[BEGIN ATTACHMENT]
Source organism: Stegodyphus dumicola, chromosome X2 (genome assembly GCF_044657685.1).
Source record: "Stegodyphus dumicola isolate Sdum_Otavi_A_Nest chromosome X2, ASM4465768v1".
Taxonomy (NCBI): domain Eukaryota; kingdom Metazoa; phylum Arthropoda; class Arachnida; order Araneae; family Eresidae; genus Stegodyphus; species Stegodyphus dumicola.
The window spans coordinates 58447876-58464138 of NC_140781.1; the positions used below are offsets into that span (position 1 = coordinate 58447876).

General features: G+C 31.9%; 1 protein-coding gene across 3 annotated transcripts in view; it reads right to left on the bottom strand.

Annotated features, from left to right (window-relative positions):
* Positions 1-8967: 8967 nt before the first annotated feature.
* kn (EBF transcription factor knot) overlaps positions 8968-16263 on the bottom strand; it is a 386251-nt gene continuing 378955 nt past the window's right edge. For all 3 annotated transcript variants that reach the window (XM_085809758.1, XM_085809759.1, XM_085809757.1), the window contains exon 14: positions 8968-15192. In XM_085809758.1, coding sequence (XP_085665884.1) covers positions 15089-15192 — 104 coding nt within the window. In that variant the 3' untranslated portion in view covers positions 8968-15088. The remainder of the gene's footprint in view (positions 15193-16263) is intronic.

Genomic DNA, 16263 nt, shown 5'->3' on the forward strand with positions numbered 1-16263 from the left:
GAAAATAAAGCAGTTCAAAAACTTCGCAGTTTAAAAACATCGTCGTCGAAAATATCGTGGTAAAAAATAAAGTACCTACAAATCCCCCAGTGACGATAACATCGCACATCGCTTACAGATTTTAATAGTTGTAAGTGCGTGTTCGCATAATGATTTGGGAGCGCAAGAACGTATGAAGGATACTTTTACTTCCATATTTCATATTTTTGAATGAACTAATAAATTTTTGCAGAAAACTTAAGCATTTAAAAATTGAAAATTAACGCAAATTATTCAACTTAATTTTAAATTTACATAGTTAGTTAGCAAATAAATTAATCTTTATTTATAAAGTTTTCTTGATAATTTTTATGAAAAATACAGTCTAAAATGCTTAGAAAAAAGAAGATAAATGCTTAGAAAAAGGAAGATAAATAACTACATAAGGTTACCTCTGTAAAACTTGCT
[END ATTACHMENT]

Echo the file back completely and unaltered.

Source organism: Stegodyphus dumicola, chromosome X2 (genome assembly GCF_044657685.1).
Source record: "Stegodyphus dumicola isolate Sdum_Otavi_A_Nest chromosome X2, ASM4465768v1".
Taxonomy (NCBI): domain Eukaryota; kingdom Metazoa; phylum Arthropoda; class Arachnida; order Araneae; family Eresidae; genus Stegodyphus; species Stegodyphus dumicola.
The window spans coordinates 58447876-58464138 of NC_140781.1; the positions used below are offsets into that span (position 1 = coordinate 58447876).

General features: G+C 31.9%; 1 protein-coding gene across 3 annotated transcripts in view; it reads right to left on the bottom strand.

Annotated features, from left to right (window-relative positions):
* Positions 1-8967: 8967 nt before the first annotated feature.
* kn (EBF transcription factor knot) overlaps positions 8968-16263 on the bottom strand; it is a 386251-nt gene continuing 378955 nt past the window's right edge. For all 3 annotated transcript variants that reach the window (XM_085809758.1, XM_085809759.1, XM_085809757.1), the window contains exon 14: positions 8968-15192. In XM_085809758.1, coding sequence (XP_085665884.1) covers positions 15089-15192 — 104 coding nt within the window. In that variant the 3' untranslated portion in view covers positions 8968-15088. The remainder of the gene's footprint in view (positions 15193-16263) is intronic.

Genomic DNA, 16263 nt, shown 5'->3' on the forward strand with positions numbered 1-16263 from the left:
GAAAATAAAGCAGTTCAAAAACTTCGCAGTTTAAAAACATCGTCGTCGAAAATATCGTGGTAAAAAATAAAGTACCTACAAATCCCCCAGTGACGATAACATCGCACATCGCTTACAGATTTTAATAGTTGTAAGTGCGTGTTCGCATAATGATTTGGGAGCGCAAGAACGTATGAAGGATACTTTTACTTCCATATTTCATATTTTTGAATGAACTAATAAATTTTTGCAGAAAACTTAAGCATTTAAAAATTGAAAATTAACGCAAATTATTCAACTTAATTTTAAATTTACATAGTTAGTTAGCAAATAAATTAATCTTTATTTATAAAGTTTTCTTGATAATTTTTATGAAAAATACAGTCTAAAATGCTTAGAAAAAAGAAGATAAATGCTTAGAAAAAGGAAGATAAATAACTACATAAGGTTACCTCTGTAAAACTTGCT